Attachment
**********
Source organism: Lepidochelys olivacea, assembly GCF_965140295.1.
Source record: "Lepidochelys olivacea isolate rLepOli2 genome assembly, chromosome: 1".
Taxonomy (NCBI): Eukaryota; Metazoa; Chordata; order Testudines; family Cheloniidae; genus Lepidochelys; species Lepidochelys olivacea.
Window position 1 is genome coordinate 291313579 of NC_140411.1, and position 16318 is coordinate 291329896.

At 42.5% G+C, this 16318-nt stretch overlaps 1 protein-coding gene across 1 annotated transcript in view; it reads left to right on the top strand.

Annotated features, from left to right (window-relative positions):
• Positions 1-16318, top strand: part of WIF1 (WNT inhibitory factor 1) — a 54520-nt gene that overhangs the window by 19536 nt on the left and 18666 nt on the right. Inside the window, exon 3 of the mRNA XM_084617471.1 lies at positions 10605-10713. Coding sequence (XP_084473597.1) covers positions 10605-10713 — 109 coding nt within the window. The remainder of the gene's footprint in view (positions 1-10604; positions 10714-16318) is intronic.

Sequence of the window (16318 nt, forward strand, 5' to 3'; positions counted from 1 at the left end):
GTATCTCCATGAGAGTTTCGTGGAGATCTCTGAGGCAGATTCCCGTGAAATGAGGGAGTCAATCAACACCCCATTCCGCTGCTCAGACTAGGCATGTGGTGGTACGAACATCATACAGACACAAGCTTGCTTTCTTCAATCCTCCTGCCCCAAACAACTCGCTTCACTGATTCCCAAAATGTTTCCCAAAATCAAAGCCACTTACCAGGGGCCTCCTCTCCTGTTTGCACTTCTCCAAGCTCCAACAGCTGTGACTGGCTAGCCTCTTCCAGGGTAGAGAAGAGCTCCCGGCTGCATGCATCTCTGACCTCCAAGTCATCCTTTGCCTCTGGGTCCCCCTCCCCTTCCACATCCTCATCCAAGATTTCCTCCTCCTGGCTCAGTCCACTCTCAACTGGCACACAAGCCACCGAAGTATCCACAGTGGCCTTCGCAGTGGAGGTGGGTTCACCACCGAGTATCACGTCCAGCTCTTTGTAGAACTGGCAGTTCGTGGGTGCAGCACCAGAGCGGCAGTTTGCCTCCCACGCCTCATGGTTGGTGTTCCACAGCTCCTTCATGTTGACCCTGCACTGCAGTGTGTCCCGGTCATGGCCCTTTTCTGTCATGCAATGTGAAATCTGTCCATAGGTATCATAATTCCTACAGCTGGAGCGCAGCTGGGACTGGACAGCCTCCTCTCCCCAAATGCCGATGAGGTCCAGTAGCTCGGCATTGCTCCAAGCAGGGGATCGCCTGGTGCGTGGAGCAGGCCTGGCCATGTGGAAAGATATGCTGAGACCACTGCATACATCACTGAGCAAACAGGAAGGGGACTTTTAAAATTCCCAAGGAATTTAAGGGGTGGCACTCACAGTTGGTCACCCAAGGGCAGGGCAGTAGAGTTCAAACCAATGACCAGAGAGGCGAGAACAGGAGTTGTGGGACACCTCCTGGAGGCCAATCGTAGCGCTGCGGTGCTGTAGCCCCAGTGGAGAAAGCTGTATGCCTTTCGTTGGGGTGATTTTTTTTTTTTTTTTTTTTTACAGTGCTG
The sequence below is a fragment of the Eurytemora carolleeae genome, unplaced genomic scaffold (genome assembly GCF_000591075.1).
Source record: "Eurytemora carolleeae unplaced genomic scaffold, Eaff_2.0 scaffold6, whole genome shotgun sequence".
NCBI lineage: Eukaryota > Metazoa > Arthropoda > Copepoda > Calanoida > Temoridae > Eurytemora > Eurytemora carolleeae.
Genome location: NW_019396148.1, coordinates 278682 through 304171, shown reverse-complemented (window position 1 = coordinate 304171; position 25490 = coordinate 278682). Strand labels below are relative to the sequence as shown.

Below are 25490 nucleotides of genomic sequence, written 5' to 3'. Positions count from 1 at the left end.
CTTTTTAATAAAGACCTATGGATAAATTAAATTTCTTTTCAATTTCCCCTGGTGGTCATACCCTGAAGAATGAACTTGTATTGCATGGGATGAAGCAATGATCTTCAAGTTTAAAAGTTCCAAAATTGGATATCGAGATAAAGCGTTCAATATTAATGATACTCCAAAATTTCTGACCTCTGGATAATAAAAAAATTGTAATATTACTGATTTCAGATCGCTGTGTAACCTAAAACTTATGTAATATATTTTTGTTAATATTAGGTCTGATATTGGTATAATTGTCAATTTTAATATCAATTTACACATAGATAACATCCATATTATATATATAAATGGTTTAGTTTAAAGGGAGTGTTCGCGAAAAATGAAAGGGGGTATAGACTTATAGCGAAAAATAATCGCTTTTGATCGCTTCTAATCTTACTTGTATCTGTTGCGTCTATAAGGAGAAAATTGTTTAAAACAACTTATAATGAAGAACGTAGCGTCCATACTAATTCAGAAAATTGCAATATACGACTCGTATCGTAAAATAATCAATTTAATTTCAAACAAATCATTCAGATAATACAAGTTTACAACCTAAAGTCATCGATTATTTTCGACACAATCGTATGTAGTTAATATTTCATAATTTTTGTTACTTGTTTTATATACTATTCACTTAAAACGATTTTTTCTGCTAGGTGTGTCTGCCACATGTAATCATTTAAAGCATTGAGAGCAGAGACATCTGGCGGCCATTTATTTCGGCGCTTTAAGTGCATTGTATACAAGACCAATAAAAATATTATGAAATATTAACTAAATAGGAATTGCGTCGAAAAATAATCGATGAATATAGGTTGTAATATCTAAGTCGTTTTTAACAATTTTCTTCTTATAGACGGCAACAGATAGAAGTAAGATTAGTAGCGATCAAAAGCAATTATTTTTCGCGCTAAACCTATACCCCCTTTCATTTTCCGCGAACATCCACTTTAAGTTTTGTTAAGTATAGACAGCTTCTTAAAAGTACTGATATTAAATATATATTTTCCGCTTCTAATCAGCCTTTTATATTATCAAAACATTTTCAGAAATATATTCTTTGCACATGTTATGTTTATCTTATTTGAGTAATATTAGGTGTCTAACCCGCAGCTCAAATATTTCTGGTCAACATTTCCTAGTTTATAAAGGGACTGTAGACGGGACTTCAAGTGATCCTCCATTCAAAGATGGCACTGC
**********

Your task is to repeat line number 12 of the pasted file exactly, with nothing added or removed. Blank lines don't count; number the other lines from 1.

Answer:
NCBI lineage: Eukaryota > Metazoa > Arthropoda > Copepoda > Calanoida > Temoridae > Eurytemora > Eurytemora carolleeae.